I once deemed lash extensions a totally unnecessary, practically absurd beauty enhancement.
Then, four years ago, I got engaged and instantly transformed into a bridezilla who pined for every possible cosmetically inclined treatment, service and potion I could find. Like a hypocrite, I quickly succumbed to the siren song of the lash extension, which at the time was one of the hottest trends in beauty, fabled for its ability to deliver a long-term, fawn-like fringe that looked amazing natural.
Had I known how long and tedious the procedure would be, I would have declined.
I let a nice, seemingly-knowledgeable woman apply lash after lash with toxic smelling and feeling glue (it stung my eyes majorly) to my own lashes for nearly four hours. I think I even fell asleep at some point from sheer boredom.
When we were finally done I was a little shocked by how strange long, black lashes looked on me.
Since I'm pretty fair and have naturally light brown lashes, the fake ones looked glaringly artificial. I hadn't given my lash color or length much thought before lying down, but if I had known I would have specified that I didn't want to stray too far from my own lashes.
I realized too late that, rather than major drama and length, I was seeking volume. So my advice to those considering lash extensions is to figure out exactly what you want out of them before you make an appointment. This is likely the reason I waited four years to dip my toes into the lash extension waters again. That, and the cost, which was $200 - $650 per session for lashes that would last 7-9 weeks, seemed prohibitive.
So when I got an invitation from Courtney Akai to try out her Lash Boutique in New York City, I jumped at the chance, curious to see if the procedure had been refined since its heyday in the mid aughts.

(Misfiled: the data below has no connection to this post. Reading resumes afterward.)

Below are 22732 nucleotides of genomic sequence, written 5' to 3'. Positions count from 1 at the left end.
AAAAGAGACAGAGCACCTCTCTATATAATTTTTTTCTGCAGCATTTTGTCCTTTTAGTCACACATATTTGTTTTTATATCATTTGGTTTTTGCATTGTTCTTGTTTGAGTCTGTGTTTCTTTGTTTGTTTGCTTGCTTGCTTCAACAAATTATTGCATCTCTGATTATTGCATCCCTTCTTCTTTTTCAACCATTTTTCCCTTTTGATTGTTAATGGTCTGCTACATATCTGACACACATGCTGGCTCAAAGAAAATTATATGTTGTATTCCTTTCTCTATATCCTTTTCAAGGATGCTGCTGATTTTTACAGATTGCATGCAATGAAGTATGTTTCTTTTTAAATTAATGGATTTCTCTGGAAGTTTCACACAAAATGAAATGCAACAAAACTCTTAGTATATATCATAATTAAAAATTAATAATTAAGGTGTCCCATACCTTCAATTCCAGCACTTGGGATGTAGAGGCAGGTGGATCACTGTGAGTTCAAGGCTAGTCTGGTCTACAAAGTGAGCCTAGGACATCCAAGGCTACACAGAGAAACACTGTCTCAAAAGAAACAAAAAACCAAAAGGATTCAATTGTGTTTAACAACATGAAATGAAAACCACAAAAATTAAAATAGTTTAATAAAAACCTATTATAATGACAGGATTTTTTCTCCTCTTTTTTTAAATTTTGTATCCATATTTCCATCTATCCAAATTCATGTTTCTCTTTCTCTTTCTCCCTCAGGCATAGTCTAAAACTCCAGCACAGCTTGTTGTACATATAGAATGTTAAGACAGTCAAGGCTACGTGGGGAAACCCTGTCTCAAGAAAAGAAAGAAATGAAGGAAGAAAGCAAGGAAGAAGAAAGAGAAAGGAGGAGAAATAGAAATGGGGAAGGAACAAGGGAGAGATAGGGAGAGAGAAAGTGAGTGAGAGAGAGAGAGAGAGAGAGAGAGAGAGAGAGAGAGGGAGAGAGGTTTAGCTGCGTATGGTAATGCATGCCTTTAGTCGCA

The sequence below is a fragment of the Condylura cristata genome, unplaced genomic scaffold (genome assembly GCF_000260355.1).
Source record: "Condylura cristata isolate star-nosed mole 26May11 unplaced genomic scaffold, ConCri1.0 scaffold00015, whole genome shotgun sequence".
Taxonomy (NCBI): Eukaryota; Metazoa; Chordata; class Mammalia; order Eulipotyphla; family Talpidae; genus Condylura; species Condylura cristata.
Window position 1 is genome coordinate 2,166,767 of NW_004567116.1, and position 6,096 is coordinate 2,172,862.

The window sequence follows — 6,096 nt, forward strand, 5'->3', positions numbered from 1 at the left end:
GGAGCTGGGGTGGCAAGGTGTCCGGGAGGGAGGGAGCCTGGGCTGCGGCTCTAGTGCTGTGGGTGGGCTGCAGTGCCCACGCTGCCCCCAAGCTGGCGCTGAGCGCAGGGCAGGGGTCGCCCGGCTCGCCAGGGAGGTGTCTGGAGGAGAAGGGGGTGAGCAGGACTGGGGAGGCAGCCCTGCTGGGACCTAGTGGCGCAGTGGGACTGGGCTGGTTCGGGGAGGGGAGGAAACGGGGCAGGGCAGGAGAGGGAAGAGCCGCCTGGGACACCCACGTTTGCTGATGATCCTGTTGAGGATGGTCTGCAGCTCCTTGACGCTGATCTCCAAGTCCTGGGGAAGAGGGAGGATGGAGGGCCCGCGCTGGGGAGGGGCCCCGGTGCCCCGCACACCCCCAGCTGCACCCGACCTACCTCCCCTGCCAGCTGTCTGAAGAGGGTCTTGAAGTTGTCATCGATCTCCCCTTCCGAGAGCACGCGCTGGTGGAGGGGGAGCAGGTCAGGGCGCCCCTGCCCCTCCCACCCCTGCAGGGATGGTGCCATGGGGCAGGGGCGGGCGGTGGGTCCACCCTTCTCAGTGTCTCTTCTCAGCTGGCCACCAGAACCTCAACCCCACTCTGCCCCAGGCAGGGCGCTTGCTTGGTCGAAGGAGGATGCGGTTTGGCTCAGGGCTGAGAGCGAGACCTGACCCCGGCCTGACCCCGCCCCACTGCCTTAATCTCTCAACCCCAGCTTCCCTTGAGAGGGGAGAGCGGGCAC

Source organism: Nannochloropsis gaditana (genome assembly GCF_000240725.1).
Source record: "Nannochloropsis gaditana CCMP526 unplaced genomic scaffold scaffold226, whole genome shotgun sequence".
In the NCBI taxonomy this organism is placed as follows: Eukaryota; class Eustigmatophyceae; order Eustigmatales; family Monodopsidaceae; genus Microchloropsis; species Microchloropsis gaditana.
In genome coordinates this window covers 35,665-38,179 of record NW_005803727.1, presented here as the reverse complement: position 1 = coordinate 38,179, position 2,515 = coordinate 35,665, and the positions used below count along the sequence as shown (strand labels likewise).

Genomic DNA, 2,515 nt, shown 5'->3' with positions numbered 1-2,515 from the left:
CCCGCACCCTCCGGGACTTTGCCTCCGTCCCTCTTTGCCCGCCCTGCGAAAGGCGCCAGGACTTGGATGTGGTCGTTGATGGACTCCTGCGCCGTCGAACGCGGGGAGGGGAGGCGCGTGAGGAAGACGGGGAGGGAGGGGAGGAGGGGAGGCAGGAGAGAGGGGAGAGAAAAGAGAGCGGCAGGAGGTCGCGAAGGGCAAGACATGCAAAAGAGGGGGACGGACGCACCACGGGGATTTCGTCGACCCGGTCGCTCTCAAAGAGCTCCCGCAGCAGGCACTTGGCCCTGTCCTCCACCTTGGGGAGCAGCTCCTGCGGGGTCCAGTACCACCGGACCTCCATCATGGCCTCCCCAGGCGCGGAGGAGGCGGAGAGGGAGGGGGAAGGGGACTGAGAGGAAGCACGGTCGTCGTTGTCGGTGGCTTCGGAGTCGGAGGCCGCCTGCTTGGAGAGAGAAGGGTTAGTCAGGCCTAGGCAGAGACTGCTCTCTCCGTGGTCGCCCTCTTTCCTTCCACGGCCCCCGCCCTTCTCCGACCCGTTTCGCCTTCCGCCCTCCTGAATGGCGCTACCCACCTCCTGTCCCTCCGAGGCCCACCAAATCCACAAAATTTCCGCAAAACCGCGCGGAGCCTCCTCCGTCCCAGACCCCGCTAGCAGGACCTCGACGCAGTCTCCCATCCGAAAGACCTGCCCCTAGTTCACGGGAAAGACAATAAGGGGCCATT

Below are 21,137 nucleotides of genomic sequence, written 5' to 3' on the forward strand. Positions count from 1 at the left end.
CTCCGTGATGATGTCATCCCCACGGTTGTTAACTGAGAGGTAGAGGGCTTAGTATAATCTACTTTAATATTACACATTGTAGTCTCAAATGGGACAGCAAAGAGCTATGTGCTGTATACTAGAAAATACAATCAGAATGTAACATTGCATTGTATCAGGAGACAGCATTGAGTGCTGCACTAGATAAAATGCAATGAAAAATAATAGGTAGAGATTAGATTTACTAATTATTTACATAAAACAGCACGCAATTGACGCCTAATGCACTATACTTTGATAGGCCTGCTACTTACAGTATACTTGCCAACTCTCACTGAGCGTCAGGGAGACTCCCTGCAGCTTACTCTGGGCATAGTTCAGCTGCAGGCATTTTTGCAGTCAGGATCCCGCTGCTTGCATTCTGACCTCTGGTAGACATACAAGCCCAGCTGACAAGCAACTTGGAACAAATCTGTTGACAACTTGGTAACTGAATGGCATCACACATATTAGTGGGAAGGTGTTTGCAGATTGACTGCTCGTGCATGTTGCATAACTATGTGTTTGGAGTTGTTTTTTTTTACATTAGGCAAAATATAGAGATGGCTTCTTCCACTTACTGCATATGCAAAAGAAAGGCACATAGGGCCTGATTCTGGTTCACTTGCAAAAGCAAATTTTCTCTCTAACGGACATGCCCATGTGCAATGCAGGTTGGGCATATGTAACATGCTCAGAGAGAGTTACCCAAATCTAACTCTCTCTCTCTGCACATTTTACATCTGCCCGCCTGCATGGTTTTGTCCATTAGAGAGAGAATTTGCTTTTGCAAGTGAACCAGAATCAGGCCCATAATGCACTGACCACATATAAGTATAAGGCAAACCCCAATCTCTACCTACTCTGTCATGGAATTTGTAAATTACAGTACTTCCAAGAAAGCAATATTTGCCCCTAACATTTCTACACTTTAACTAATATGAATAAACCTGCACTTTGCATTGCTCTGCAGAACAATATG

I'm happy to report that this time around, the process was a pleasure. It did not take four hours. I simply hopped onto the table -- picture a massage table with a special pillow for your head and one for under your knees, but no robe and blanket.
Akai asked me what kind of look I wanted, and I had my answer ready: I was decidedly not in pursuit of full-on Kardashian-style fringe, but more of the me-only-better look.
I even asked, hopefully, if she had brown lashes.
"I do, but no one ever wants them!" Akai replied. She generally recommends the brown lashes for the timid or the very fair-haired, since they blend in (and therefore stand out less) with lighter eyelashes better than the black ones. You can always apply mascara for a more uniform appearance, but for me, the idea of not having to use mascara every day was a huge benefit, so I was a clear candidate for brown.
Thus we settled on brown lashes, but not a full set. Akai suggested I get them mostly on the outer half of my eyes, for lots of flutter that appears very natural; the "I just woke up looking this way" sort of look you would kill for.
The process took about 40 minutes. When I sat up and looked in the mirror, it was love at first sight (even though there was a tiny bit of sting remaining from the glue). I finally had the lush lashes I strive to create every day with mascara, except I don't have to painstakingly comb through clumps in the morning or tug off my makeup off before bed. And they last for nearly six weeks!
The cost of the partial lash line I received is $200, half the cost of the full monty (for which Akai charges $400), making it a more affordable and realistic choice for anyone who desires a little glamour -- but also wants to make their everyday beauty routine a whole lot easier.
Even if you don't take the plunge with lash extensions, there are ways to make your mascara work better for you. Watch the below video to find out how: